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Mark Hayes Knows Tech a Two-Way Street for Cities

Mark Hayes joined the Arkansas Municipal League in 1989 as an in-house litigator before becoming the league’s general counsel. He was appointed executive director of the organization in 2018. Before joining the league, Hayes served the city of Little Rock as an assistant city attorney and municipal judge.
Hayes received his bachelor’s degree from Arkansas State University and his law degree from the Bowen School of Law. In 2012, he was named Outstanding League Counsel by the International Municipal Lawyers Association.

What’s your takeaway from the initial 2020 Census data? How will it affect municipalities in Arkansas?

The initial data supports what most of the league staff and membership believed — that there has been continued steady growth in the northwest Arkansas corridor, central Arkansas and northeast Arkansas, specifically in and around Jonesboro. We were also concerned that in several rural parts of the state there would be population decreases, and the numbers seem to bear that out.

Each municipality receives “turnback” monies from the state of Arkansas based on a per capita calculation. As you can imagine, an incorrect citizen count dramatically affects a municipality’s bottom line. Accuracy is of utmost importance.

What lessons have cities in Arkansas learned from the COVID-19 pandemic? What have you learned?

The pandemic confirmed what most municipal officials and employees knew but may have forgotten: Local control and local leaders are the economic and social backbone of this state. Cities and towns do not take days off. Municipal citizens rely, daily, on basic services such as public safety, garbage removal, street paving, potable water, the treatment of wastewater and much more. I realized soon after the pandemic began that the league’s mission of support and service to the membership was more critical than ever. I’m proud to say the staff exceeded my hopes tenfold.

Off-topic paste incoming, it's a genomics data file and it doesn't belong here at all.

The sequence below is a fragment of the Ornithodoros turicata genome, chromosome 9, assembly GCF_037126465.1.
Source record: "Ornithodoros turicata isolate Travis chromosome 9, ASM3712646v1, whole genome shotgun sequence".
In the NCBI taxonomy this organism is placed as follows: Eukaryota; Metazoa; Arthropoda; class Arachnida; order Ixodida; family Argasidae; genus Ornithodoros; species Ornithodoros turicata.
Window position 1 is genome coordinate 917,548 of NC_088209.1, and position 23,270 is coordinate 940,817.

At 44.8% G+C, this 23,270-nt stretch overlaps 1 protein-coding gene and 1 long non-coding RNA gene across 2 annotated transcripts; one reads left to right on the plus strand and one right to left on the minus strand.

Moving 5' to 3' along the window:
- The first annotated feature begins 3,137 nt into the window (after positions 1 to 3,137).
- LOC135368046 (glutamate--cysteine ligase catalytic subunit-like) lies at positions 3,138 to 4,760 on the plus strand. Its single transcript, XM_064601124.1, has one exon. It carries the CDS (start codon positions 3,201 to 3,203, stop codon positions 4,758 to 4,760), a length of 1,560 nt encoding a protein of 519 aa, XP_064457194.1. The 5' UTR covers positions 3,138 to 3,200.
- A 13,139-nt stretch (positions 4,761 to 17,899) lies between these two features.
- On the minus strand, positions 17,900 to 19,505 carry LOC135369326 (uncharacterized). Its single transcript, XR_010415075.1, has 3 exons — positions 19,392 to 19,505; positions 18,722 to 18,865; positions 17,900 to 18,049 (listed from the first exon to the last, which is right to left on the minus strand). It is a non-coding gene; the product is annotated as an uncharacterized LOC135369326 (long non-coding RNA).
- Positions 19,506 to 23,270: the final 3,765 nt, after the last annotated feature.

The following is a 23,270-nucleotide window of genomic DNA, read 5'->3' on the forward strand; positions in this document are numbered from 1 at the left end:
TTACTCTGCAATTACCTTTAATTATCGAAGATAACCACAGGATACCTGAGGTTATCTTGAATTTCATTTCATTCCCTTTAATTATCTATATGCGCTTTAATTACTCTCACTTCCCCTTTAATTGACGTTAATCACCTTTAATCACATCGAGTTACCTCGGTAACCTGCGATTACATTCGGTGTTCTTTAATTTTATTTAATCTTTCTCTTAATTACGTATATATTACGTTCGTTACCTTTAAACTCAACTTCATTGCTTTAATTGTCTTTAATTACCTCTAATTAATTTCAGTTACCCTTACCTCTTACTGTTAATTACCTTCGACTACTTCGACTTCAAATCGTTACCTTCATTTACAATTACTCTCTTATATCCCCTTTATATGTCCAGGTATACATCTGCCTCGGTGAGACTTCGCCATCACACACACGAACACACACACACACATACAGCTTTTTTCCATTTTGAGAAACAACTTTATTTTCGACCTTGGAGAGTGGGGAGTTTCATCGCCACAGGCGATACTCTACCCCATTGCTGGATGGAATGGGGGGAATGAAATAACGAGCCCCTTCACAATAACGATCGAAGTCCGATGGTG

What are the biggest challenges facing municipalities in the state?

I believe that technology, both in use and abuse, is the greatest challenge for cities and towns in Arkansas. Our economy, health care, education and the like are critically dependent on high-speed internet service commonly referred to as broadband. Without broadband communities not only can’t grow, they cannot survive.

There is of course a dark side to this issue. Cybersecurity is needed to protect local governments against the growing criminal industry of ransomware. The term “cybersecurity” sounds simple enough, but it is complicated and expensive. As citizens demand more internet connectivity with their city or town, it is equally if not more important to protect against those using the dark web.

What was your biggest career mistake and what did you learn from it?

Like most of us I’ve made my fair share of mistakes. However, there is one experience that gave me a lifelong lesson, two lessons actually.

At the outset of the summer of my sophomore year at ASU in Jonesboro I decided I wanted to make more money, and I left the grocery store I had worked in for several years and went to work for an HVAC company. My father and mother noted two things: You’ve worked hard at the grocery store and they’ve continuously rewarded you, and being underneath houses or in attics in the summertime may not be worth the extra money.

I was 19 and hardheaded. I took the job and made a little extra money — and I was miserable. The work was hot and very difficult.

The two lessons: Always work hard regardless of the circumstances and pay attention to the long-run benefits of staying loyal to those who have been good to you.

Read the original story on the Arkansas Business website here.